Heat also causes economic losses, with impact on labour productivity due to lost labour hours. The International Labour Organization (ILO) warned that lost labour output due to heat stress could equate for 2.2% of total working hours worldwide in 2030 and cause a loss to the global economy of $2.4 trillion a year1. The report defines heat stress as occurring at temperatures above 35 °C, in places where there is also high humidity. The two industries which will feel these impacts the greatest are agriculture and construction, with construction losing an estimated 19% of global working hours by the end of the next decade.
The increase of urban temperatures, both in general and in comparison to the rural surroundings, is occur- ring on a global scale. In the summer of 2012 the capital of Wisconsin USA, Madison’s urban areas experienced up to twice as many hours ≥32.2 °C as its rural counterparts, a mean July maximum temperature up to 1.8 °C higher, and a mean July minimum temperature up to 5.3 °C higher than rural areas (Schatz, and Kucharik, 2015).
Jacobabad, Pakistan regularly surpasses 50 °C in the summer months, with elder residents claiming that the increase in heat is a recent phenomenon, with fond memories of cooler days2. The heat makes day to day activities difficult, however, residents know that if they do not work through the summer heat, they will not be able to support their families.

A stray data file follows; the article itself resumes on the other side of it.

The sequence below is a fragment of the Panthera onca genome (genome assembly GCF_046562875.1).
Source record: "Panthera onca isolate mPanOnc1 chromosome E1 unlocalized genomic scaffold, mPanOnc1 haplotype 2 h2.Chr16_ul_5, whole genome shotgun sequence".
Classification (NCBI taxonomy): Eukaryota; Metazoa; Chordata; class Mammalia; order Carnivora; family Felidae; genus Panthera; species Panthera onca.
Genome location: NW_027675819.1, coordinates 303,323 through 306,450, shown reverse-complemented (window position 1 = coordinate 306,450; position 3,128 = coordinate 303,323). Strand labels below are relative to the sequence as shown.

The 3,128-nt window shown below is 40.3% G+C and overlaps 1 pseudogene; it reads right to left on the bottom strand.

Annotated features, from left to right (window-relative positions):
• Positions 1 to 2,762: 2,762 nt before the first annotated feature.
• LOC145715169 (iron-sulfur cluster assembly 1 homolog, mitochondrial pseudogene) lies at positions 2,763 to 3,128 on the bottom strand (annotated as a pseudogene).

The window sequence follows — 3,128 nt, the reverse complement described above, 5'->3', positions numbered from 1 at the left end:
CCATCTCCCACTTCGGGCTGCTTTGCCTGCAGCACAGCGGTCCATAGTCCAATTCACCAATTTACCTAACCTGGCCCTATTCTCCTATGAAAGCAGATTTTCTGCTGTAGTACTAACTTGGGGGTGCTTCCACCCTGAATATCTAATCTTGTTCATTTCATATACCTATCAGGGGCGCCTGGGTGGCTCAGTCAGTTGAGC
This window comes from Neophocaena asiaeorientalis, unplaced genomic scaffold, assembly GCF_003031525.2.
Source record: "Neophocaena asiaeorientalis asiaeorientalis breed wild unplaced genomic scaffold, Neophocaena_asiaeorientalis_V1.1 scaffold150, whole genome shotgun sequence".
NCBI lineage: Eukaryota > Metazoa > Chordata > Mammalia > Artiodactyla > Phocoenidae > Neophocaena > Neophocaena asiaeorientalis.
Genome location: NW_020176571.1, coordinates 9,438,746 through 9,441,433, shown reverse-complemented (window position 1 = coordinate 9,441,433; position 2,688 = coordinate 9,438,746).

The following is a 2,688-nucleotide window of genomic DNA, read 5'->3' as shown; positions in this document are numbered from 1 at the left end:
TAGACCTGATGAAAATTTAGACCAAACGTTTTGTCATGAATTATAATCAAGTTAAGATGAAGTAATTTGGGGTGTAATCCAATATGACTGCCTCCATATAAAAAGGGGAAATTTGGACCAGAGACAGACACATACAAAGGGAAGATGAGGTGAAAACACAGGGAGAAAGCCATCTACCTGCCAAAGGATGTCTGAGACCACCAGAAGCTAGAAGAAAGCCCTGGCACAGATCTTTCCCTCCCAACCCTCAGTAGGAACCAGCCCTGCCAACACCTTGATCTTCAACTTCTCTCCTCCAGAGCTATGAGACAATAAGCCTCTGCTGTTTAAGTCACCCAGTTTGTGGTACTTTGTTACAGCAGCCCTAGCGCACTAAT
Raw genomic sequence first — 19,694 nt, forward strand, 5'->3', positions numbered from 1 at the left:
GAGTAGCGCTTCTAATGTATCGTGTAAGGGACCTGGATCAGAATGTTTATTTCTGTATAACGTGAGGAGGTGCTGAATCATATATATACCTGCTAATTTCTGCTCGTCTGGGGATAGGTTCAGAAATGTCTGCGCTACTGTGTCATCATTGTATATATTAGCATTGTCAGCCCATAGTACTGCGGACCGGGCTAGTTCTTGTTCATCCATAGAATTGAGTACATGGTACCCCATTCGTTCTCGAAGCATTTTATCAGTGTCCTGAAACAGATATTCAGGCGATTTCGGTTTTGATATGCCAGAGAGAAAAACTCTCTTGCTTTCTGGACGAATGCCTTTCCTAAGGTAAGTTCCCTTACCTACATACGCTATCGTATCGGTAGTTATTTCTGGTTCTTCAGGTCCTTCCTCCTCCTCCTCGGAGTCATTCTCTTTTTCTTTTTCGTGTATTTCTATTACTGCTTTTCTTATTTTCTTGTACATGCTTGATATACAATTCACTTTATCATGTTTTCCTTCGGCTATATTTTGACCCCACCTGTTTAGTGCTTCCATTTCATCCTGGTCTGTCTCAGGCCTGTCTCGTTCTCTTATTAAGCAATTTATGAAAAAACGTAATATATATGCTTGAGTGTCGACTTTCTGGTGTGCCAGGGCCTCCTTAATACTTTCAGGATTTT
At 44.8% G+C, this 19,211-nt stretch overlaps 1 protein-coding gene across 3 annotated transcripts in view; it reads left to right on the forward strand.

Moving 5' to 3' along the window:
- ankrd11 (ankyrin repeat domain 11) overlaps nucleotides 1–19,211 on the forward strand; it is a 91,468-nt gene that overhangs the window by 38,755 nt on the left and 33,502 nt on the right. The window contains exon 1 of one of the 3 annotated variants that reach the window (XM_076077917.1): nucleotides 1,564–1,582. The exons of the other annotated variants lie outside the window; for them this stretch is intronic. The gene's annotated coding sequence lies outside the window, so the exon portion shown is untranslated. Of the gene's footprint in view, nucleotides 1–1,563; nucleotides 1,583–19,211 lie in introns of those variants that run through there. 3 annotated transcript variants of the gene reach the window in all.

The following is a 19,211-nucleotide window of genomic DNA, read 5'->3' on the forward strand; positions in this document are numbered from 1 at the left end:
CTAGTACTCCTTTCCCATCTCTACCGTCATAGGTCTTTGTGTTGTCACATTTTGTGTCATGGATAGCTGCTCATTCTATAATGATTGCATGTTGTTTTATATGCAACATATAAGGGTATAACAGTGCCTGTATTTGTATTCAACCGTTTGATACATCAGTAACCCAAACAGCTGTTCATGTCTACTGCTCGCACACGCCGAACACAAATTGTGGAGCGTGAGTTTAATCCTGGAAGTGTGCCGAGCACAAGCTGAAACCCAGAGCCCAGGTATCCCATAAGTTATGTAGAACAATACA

The average temperature in Las Vegas rose 4 °C in just four decades (1970’s – 2000’s). The largest temperature increase corresponds to the largest increase in population, with over one million people relocating to the Las Vegas Valley during the same timeframe (City of Las Vegas, 2010). As the population increased so did the demand for new infrastructure (roads & highways) and structures (residential & commercial). These new impervious surfaces absorb and radiate heat, resulting in an increase in the average temperature. Climate Central (2014) investigated the urban heat island (UHI) effect in several US cities and found Las Vegas to have the most intense UHI. The study found a 13.3°C maximum difference between urban and rural areas, a 4°C average summer difference between city and rural temperatures, and that the urban area had 22 more days above 32°C than rural areas.
To overcome the challenges discussed earlier in this paper, planners, engineers, architects, and others in- volved in project delivery must use region-specific future projections in the realm of city planning. Hence, the planning process must be overhauled to integrate resilience principles at the earliest planning stages to ensure better results. In accordance with the United Nations Office for Disaster Risk Reduction (UNDRR, 2007), resilience is the ability of a system, community or society exposed to hazards to resist, absorb, ac- commodate and recover from the effects of a hazard in a timely and efficient manner, including through the preservation and restoration of its essential basic structures.
Urban resilience generally refers to the ability of a city or urban system to withstand a wide array of shocks and stresses. As such, climate change is understood as one of the many stresses that cities face. Although, resilience and adaptation are often linked, there is a clear distinction between the two concepts. MacClune & Optiz-Stapleton (2012) defines adaptation as discrete actions, such as building flood-protection systems or mangrove restoration, with discrete beginnings and ends, developed to address specific vulnerabilities or problems, whereas resilient systems are the stable, yet flexible foundations that people require in order to shift strategies and adapt as conditions change.